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Partick Coat of Arms

Mitchell Library

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Partick Coat of Arms

The coat of arms of the Burgh of Partick, approved by the Lord Lyon in 1872.

Two of the quarters contain an image of a lymphad, or galley, probably a reference to the shipbuilding industry. The castle and bishop's mitre are thought to represent Partick Castle and the Bishops' mansion. At the top, the wheatsheaf and millstones hark back to the days of Partick's rural industries, and the mills on the banks of the River Kelvin.

Partick Castle was built for George Hutcheson in 1611, on the west bank of the Kelvin. Its last traces disappeared in the 1830s. It is believed that the Bishops of Glasgow had a residence on the site before the Reformation.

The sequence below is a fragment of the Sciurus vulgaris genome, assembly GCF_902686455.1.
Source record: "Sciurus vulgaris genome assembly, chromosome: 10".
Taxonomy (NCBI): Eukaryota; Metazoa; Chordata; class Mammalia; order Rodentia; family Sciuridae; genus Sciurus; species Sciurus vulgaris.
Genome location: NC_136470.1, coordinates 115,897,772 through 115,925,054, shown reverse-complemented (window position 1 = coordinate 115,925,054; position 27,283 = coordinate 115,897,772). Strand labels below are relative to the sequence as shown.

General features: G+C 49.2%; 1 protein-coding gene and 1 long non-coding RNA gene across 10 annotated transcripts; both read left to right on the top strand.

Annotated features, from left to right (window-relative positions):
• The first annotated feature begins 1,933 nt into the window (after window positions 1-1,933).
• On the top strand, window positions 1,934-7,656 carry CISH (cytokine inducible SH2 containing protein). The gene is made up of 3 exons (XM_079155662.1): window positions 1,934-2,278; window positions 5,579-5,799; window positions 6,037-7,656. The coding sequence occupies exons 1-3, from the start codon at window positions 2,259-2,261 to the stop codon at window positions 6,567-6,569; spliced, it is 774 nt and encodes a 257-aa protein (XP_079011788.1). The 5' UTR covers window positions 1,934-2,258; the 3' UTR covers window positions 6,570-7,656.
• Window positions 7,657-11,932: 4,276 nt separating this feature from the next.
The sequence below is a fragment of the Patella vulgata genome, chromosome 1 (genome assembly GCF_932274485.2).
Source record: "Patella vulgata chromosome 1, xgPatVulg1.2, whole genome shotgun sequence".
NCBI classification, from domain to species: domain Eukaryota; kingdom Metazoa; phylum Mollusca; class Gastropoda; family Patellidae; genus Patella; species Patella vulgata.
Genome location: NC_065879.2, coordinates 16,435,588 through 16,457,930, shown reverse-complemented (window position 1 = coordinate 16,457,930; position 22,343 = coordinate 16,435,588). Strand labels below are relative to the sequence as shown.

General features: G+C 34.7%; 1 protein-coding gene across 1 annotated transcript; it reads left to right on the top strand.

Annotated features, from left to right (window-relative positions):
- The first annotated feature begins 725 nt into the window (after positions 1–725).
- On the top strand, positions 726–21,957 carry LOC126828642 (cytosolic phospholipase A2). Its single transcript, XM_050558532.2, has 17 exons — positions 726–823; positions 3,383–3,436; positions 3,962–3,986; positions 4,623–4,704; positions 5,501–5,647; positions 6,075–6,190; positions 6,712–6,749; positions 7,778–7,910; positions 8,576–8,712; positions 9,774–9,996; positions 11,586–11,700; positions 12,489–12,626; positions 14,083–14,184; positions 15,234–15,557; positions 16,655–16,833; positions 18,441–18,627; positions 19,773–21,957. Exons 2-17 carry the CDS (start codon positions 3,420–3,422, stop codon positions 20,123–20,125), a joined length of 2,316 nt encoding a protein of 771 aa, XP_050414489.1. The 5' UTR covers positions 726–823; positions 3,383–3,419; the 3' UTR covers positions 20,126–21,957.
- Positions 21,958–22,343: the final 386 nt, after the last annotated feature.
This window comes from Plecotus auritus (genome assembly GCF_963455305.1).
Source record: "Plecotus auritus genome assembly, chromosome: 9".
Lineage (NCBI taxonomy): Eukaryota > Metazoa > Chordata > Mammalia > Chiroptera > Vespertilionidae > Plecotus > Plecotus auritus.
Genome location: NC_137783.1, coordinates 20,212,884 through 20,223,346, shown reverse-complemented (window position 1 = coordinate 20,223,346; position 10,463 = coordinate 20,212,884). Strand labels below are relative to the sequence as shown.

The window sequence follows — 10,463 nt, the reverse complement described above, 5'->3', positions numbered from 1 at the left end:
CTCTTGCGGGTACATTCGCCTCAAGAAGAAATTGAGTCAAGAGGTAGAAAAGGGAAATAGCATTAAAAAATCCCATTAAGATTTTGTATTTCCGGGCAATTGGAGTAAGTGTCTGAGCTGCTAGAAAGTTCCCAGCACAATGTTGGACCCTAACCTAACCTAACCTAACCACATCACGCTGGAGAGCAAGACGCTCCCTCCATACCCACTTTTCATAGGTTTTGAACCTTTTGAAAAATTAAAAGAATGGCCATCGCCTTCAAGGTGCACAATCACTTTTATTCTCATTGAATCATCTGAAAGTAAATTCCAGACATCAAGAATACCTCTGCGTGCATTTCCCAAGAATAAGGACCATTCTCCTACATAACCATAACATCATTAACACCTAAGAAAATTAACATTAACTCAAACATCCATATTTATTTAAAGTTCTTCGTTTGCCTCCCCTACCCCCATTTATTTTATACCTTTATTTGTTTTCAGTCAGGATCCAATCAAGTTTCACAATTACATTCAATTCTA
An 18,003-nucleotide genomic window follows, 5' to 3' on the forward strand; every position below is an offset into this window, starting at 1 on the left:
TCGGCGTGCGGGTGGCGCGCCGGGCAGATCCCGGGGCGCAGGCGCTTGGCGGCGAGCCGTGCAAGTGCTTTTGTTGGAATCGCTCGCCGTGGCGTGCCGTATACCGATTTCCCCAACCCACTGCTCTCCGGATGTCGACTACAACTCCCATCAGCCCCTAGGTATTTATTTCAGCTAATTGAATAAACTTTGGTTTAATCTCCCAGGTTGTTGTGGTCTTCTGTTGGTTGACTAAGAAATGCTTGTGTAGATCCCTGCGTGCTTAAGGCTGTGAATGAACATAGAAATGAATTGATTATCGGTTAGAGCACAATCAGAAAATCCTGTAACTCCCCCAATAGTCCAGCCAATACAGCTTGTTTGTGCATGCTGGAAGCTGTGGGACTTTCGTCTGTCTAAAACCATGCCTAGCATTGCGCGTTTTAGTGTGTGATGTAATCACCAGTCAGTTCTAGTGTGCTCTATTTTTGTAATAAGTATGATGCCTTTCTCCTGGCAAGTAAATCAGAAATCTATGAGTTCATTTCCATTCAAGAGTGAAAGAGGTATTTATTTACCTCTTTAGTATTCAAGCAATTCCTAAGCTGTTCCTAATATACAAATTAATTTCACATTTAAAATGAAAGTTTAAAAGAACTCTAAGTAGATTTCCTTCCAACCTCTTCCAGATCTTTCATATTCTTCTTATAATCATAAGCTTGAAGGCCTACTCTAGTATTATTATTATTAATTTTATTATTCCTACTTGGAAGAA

Partick became a burgh in 1852, having evolved from a rural village to an industrial town during the previous twenty years, following the arrival of shipbuilding. The burgh fought off several attempts at annexation by neighbouring Glasgow, until it became part of the city in 1912.

Reference: Mitchell Library, 477590

Reproduced with the permission of Glasgow City Council, Libraries Information and Learning

annexations, bishops, boundary extensions, burghs, castles, coats of arms, galleys, heraldry, lymphads, millstones, mitres, Partick Castle, River Kelvin, shipbuilding, wheatsheaves

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